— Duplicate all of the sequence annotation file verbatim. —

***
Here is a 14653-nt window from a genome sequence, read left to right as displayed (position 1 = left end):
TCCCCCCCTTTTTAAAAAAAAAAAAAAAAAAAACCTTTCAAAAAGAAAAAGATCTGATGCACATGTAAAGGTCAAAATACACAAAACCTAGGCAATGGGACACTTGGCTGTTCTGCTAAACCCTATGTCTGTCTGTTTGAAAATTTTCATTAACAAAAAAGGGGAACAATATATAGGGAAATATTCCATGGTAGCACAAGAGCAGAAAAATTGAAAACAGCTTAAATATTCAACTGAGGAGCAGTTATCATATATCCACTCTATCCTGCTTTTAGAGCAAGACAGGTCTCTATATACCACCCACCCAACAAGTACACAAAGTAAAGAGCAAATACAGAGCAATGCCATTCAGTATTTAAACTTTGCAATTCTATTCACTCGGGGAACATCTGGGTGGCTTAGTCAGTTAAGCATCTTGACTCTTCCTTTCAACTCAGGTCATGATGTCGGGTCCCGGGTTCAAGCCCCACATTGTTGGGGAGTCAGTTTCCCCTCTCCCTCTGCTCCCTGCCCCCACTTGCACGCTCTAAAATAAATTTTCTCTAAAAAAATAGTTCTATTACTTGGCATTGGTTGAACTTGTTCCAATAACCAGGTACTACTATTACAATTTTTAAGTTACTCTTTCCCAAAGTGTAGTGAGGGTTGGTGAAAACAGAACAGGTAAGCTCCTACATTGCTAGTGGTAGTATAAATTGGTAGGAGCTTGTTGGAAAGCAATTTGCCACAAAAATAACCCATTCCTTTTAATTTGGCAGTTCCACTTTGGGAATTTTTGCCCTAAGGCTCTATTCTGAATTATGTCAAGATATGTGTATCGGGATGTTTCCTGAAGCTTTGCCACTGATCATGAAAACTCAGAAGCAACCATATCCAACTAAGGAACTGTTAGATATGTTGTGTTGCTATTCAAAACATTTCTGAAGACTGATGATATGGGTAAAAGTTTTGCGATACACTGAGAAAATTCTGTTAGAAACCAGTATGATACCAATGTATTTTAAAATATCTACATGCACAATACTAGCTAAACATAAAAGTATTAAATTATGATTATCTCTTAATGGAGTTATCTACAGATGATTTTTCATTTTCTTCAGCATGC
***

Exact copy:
Here is a 14653-nt window from a genome sequence, read left to right as displayed (position 1 = left end):
TCCCCCCCTTTTTAAAAAAAAAAAAAAAAAAAACCTTTCAAAAAGAAAAAGATCTGATGCACATGTAAAGGTCAAAATACACAAAACCTAGGCAATGGGACACTTGGCTGTTCTGCTAAACCCTATGTCTGTCTGTTTGAAAATTTTCATTAACAAAAAAGGGGAACAATATATAGGGAAATATTCCATGGTAGCACAAGAGCAGAAAAATTGAAAACAGCTTAAATATTCAACTGAGGAGCAGTTATCATATATCCACTCTATCCTGCTTTTAGAGCAAGACAGGTCTCTATATACCACCCACCCAACAAGTACACAAAGTAAAGAGCAAATACAGAGCAATGCCATTCAGTATTTAAACTTTGCAATTCTATTCACTCGGGGAACATCTGGGTGGCTTAGTCAGTTAAGCATCTTGACTCTTCCTTTCAACTCAGGTCATGATGTCGGGTCCCGGGTTCAAGCCCCACATTGTTGGGGAGTCAGTTTCCCCTCTCCCTCTGCTCCCTGCCCCCACTTGCACGCTCTAAAATAAATTTTCTCTAAAAAAATAGTTCTATTACTTGGCATTGGTTGAACTTGTTCCAATAACCAGGTACTACTATTACAATTTTTAAGTTACTCTTTCCCAAAGTGTAGTGAGGGTTGGTGAAAACAGAACAGGTAAGCTCCTACATTGCTAGTGGTAGTATAAATTGGTAGGAGCTTGTTGGAAAGCAATTTGCCACAAAAATAACCCATTCCTTTTAATTTGGCAGTTCCACTTTGGGAATTTTTGCCCTAAGGCTCTATTCTGAATTATGTCAAGATATGTGTATCGGGATGTTTCCTGAAGCTTTGCCACTGATCATGAAAACTCAGAAGCAACCATATCCAACTAAGGAACTGTTAGATATGTTGTGTTGCTATTCAAAACATTTCTGAAGACTGATGATATGGGTAAAAGTTTTGCGATACACTGAGAAAATTCTGTTAGAAACCAGTATGATACCAATGTATTTTAAAATATCTACATGCACAATACTAGCTAAACATAAAAGTATTAAATTATGATTATCTCTTAATGGAGTTATCTACAGATGATTTTTCATTTTCTTCAGCATGC